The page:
0

Full Content is available to subscribers

Subscribe/Learn More  >

Aerodynamic Instability and Life Limiting Effects of Inlet and Interstage Water Injection Into Gas Turbines

[+] Author Affiliations
Klaus Brun, Harold R. Simmons

Southwest Research Institute, San Antonio, TX

Rainer Kurz

Solar Turbines Incorporated, San Diego, CA

Paper No. GT2005-68007, pp. 237-245; 9 pages
doi:10.1115/GT2005-68007
From:
  • ASME Turbo Expo 2005: Power for Land, Sea, and Air
  • Volume 4: Turbo Expo 2005
  • Reno, Nevada, USA, June 6–9, 2005
  • Conference Sponsors: International Gas Turbine Institute
  • ISBN: 0-7918-4727-6 | eISBN: 0-7918-3754-8
  • Copyright © 2005 by ASME

abstract

Gas turbine power enhancement technologies such as inlet fogging, interstage water injection, saturation cooling, inlet chillers, and combustor injection are being employed by end-users without evaluating the potentially negative effects these devices may have on the operational integrity of the gas turbine. Particularly, the effect of these add-on devices, off-design operating conditions, non-standard fuels, and compressor degradation/fouling on the gas turbine’s axial compressor surge margin and aerodynamic stability is often overlooked. Nonetheless, compressor aerodynamic instabilities caused by these factors can be directly linked to blade high-cycle fatigue and subsequent catastrophic gas turbine failure; i.e., a careful analysis should always proceed the application of power enhancement devices, especially if the gas turbine is operated at extreme conditions, uses older internal parts that are degraded and weakened, or uses non-standard fuels. This paper discusses a simplified method to evaluate the principal factors that affect the aerodynamic stability of a single shaft gas turbine’s axial compressor. As an example, the method is applied to a frame type gas turbine and results are presented. These results show that inlet cooling alone will not cause gas turbine aerodynamic instabilities but that it can be a contributing factor if for other reasons the machine’s surge margin is already slim. The approach described herein can be employed to identify high-risk applications and bound the gas turbine operating regions to limit the risk of blade life reducing aerodynamic instability and potential catastrophic failure.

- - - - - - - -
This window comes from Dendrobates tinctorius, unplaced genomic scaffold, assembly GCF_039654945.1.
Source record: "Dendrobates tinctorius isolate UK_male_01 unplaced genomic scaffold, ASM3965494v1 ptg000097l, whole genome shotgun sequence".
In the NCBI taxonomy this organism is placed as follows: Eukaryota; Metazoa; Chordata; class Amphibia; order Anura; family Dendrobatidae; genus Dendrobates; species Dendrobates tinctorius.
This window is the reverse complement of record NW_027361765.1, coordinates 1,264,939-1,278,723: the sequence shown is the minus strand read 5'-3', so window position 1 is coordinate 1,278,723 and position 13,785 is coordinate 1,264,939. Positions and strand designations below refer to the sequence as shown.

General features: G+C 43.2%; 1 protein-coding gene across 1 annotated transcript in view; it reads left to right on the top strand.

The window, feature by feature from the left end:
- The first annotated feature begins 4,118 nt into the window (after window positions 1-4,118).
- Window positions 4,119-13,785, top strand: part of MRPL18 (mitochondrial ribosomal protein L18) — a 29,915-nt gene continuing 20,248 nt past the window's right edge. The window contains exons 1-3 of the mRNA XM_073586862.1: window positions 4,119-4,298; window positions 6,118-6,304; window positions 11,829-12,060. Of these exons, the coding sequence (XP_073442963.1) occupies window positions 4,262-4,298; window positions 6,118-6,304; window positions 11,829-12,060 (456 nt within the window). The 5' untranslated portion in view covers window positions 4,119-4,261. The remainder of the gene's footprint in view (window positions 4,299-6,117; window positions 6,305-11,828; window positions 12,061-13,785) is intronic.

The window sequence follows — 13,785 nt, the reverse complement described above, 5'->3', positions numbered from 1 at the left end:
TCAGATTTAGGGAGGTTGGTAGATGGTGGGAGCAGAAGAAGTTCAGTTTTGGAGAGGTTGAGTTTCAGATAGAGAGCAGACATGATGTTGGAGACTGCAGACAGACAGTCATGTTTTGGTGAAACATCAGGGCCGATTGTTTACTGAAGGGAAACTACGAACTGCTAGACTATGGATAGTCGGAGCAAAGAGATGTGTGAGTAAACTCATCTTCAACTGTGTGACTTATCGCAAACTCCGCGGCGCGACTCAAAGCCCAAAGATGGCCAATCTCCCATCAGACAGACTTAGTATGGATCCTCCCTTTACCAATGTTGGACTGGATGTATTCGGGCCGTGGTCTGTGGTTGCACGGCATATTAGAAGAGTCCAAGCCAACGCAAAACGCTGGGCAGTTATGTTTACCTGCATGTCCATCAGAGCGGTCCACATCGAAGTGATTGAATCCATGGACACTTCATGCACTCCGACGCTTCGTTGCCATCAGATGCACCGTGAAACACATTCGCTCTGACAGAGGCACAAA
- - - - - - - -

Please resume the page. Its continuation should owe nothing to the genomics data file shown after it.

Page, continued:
Copyright © 2005 by ASME

Figures

Tables

Interactive Graphics

Video

Country-Specific Mortality and Growth Failure in Infancy and Yound Children and Association With Material Stature

Use interactive graphics and maps to view and sort country-specific infant and early dhildhood mortality and growth failure data and their association with maternal

NOTE:
Citing articles are presented as examples only. In non-demo SCM6 implementation, integration with CrossRef’s "Cited By" API will populate this tab (http://www.crossref.org/citedby.html).

Some tools below are only available to our subscribers or users with an online account.

Related Content

Customize your page view by dragging and repositioning the boxes below.

Related eBook Content
Topic Collections

Sorry! You do not have access to this content. For assistance or to subscribe, please contact us:

  • TELEPHONE: 1-800-843-2763 (Toll-free in the USA)
  • EMAIL: asmedigitalcollection@asme.org
Sign In